The Sacred in Art.

Claude Monet’s "Argenteuil Basin with a Single Sailboat" (1874)
As vandalized in 2012.

Sacred (from the Oxford English Dictionary)
4) Regarded with or entitled to respect or reverence similar to that which attaches to holy things
5) Secured by religious sentiment, reverence, sense of justice, or the like, against violation, infringement or encroachment.

What is the “sacred” in art?

To ask that question brings up images of religious significance. Statues and paintings of saints, the illustration of words of religious wisdom; this is art created to express the glory of a god or to communicate the theology and authority of a religion. The vast memorial of art through the ages is an encyclopedia of deities. Artists manifest the gods of Sumer and Egypt, buddhas and saints, demons and angels; rendering the spirit world visible to inspire devotion, or fear. But these are simply exercises in illustration, for there is in the image of a god nothing intrinsically sacred. The sacred comes from the viewer. Once the belief in the god has faded, the religious quality of “sacred” is lost. The work becomes a historical artifact with meaning limited to informational context and the value retained in the materials of its manufacture or the aesthetic appeal of its appearance.
So why do we still value some ancient works from cultures radically different from our own? There must be some other expression of the sacred manifested. Some element, not dependent on prettiness or culture or faith, that sustains the importance of an art object in diverse societies through changes in belief and fashion. Art that has been imbued with a quality of the sacred that thwarts the inevitable decay into irrelevance.
How can a “sacred” quality in art be defined? It is more durable than a religious belief. It persists even when the meaning and context of its original culture is lost. It is sustained long after the artist is dead and forgotten. The sacred expresses itself like an invisible and immortal soul in a work of art. It touches us like another consciousness, silent and cold in material reality, yet still speaking with warmth and passion.
It is possible to discern art lacking the sacred. Without the sacred in art, it becomes nothing more than an expression of contemporary novelty, mechanical craft, or shock, or distraction, or lust, or greed. The empty output of cynicism where the artist is merely an agent of reaction with the shallow goal of generating a stimulus to incite a response. The demands of such creations are few. The engagement of base-of-brain faculties are sufficient. The initial stimulus may generate a strong response, but like all such interactions (for example, addictive drugs) eventually the viewer becomes desensitized and indifferent. Each time requiring a stronger dose to generate a similar response. There is some transitory emotion in such experiences and a little cognitive involvement that quickly fades. In fact, a clear sign of such dead art is the vast amount of art historical genealogy and critical pretentiousness required to sustain it.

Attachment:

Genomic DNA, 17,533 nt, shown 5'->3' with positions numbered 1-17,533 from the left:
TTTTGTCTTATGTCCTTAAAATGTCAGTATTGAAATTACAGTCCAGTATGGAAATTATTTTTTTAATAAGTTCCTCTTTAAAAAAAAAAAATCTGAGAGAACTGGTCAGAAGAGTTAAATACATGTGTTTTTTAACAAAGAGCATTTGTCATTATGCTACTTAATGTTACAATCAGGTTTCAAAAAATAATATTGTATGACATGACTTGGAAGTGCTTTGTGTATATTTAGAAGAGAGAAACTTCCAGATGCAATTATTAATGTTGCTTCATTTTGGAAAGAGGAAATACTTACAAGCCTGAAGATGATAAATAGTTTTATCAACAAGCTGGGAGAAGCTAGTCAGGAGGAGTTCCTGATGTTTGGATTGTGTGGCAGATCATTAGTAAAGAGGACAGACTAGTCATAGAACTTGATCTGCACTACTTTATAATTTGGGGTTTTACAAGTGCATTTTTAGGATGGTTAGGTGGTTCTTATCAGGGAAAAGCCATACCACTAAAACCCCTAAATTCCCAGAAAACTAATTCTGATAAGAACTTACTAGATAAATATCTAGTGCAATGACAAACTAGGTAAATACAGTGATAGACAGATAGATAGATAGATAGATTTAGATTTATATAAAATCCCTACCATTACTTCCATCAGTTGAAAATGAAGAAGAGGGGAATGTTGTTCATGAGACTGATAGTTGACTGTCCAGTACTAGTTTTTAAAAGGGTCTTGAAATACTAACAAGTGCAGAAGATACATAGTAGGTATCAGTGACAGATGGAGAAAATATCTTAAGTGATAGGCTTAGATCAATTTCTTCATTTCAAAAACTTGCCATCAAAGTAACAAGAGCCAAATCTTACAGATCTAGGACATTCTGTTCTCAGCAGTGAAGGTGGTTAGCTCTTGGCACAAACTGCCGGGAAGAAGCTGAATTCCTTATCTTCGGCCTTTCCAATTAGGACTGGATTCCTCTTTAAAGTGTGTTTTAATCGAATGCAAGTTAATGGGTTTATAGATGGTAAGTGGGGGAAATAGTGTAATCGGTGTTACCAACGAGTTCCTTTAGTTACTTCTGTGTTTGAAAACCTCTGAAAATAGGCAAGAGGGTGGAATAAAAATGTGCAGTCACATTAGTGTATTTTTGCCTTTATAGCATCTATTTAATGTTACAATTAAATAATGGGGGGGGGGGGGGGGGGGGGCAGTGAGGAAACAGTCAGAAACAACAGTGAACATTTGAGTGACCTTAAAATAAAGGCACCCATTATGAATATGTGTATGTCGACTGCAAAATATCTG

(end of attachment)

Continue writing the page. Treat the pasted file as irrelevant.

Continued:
If what is not sacred is clear, then what are the components of the sacred? Integrity, idealism, life, hope, love; even a simple child’s drawing can contain these and lend it a quality of the sacred that demands it be protected and preserved. The perfection of craft is not required and fine materials are irrelevant except to the degree that these communicate the devotion of the artist and an uncompromising materiality. The negative emotions of rage or despair can be sacred in a noble cause. Pain and ugliness rendered with empathy and compassion can sensitize the viewer to suffering, rather than desensitize. Think of all the art you have ever known. Which of them was most sacred to you? Was it the most attractive, the most valuable, the most rare? Or was it something else that came from the artist who created it that grants it the quality of “sacred”? Did it in some way create a sense of connection to a universal experience of humanity?
Does the passion of life and the recognition of its frailty and brevity add to a sense of the sacred to the works from Tutankhamun’s tomb? Does the intensity of Van Gogh’s devotion to his art and the tragedy of his life lend his works the quality of sacredness? Is the work of Keith Haring more than that of an innovative and rebellious painter, but also a sacred memorial to all those who have died of AIDS? Does the painstaking detail and evidence of a lifetime of training and attention in a Japanese lacquer bowl demand we reverence the life devoted to its creation? Does the artist, in some way, imbue in the art they create a portion of their own soul? Or is it something greater? A synergy of creative spirit and revelation of cosmological beauty that in these works create a composite being, independent, a child of consciousness, silently speaking, a whisper awakening a growth in spirit to those that listen, that in its turn, gives birth to a new mind, itself creating and growing from one generation to the next.
The Art, the Artist, a palimpsest of the sacred, the testimony of sublime beauty, the validation of consciousness, the redemption of humanity.


  1. Additional thoughts:

    If you took the life of a human being and refashioned it to form a lens, that would be the artist. If you took the lives of millions and shone them through that lens, that which was resolved would be the art. From there comes much of what is sacred in art. So many years and lives of hopes and dreams and sorrow and death faintly survive in art. They speak to us. We lived. Our lives had worth. Let us share it with you. Accept and add us to your life. Become a new lens. A new light.

    What could be more sacred than this?


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